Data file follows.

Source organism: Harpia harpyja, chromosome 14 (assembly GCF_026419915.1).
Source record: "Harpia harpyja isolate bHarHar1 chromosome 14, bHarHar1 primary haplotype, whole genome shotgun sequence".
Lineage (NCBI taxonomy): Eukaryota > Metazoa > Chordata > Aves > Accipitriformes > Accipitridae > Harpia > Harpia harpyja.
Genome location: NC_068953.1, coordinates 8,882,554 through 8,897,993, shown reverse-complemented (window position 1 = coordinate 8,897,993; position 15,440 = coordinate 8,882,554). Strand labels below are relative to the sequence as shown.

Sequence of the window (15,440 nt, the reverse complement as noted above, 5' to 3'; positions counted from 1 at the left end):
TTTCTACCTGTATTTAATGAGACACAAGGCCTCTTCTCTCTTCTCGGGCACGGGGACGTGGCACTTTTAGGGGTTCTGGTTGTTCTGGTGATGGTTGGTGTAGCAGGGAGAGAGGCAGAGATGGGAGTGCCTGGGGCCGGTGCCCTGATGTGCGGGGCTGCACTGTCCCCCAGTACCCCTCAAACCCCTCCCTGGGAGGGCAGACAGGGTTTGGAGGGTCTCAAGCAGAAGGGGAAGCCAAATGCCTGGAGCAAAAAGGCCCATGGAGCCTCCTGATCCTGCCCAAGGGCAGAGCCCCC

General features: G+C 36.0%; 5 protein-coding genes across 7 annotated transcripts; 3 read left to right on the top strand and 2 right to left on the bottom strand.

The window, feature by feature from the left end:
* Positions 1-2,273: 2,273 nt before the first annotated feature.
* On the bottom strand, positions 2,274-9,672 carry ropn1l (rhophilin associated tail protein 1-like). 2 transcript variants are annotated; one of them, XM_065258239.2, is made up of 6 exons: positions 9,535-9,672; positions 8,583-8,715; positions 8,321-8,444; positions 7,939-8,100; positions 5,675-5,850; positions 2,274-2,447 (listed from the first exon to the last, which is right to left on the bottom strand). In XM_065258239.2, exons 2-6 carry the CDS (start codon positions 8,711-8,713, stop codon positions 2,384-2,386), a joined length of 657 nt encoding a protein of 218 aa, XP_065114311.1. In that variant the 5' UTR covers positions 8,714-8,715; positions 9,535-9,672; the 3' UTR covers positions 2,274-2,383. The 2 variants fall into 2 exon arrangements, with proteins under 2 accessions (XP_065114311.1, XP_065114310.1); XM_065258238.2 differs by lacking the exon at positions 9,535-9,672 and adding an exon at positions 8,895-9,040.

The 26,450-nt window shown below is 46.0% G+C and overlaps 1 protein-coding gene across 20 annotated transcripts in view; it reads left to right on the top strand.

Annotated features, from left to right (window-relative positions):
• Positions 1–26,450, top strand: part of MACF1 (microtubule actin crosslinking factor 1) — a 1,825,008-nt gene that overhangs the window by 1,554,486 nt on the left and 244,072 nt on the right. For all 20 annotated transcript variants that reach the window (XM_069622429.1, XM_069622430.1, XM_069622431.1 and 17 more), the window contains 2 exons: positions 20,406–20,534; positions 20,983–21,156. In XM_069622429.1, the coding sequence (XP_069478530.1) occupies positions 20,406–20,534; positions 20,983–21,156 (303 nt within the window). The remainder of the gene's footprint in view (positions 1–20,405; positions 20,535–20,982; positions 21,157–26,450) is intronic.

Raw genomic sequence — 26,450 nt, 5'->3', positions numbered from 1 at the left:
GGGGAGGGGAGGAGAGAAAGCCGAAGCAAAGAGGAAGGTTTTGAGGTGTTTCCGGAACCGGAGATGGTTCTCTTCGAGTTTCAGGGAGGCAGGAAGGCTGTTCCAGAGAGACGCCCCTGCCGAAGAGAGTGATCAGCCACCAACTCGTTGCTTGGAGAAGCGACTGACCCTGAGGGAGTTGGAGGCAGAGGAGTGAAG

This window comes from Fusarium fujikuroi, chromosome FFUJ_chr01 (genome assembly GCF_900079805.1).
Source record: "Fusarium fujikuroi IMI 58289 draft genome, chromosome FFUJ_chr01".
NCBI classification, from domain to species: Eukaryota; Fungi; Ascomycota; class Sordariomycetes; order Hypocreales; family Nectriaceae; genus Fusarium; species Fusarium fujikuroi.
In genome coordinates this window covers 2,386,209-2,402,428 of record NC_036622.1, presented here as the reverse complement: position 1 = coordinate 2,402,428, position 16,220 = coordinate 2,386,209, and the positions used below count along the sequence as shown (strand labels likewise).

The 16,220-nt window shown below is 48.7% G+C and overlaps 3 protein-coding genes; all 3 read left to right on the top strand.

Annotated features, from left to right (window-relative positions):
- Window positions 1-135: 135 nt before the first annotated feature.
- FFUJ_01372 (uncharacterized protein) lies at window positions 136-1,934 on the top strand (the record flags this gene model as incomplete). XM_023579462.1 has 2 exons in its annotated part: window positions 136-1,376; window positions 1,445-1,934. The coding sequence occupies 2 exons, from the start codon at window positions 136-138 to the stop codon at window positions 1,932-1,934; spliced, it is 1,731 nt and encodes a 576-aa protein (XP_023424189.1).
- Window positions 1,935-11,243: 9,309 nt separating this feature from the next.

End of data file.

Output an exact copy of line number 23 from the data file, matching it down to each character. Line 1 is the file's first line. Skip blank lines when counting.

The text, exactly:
- FFUJ_01372 (uncharacterized protein) lies at window positions 136-1,934 on the top strand (the record flags this gene model as incomplete). XM_023579462.1 has 2 exons in its annotated part: window positions 136-1,376; window positions 1,445-1,934. The coding sequence occupies 2 exons, from the start codon at window positions 136-138 to the stop codon at window positions 1,932-1,934; spliced, it is 1,731 nt and encodes a 576-aa protein (XP_023424189.1).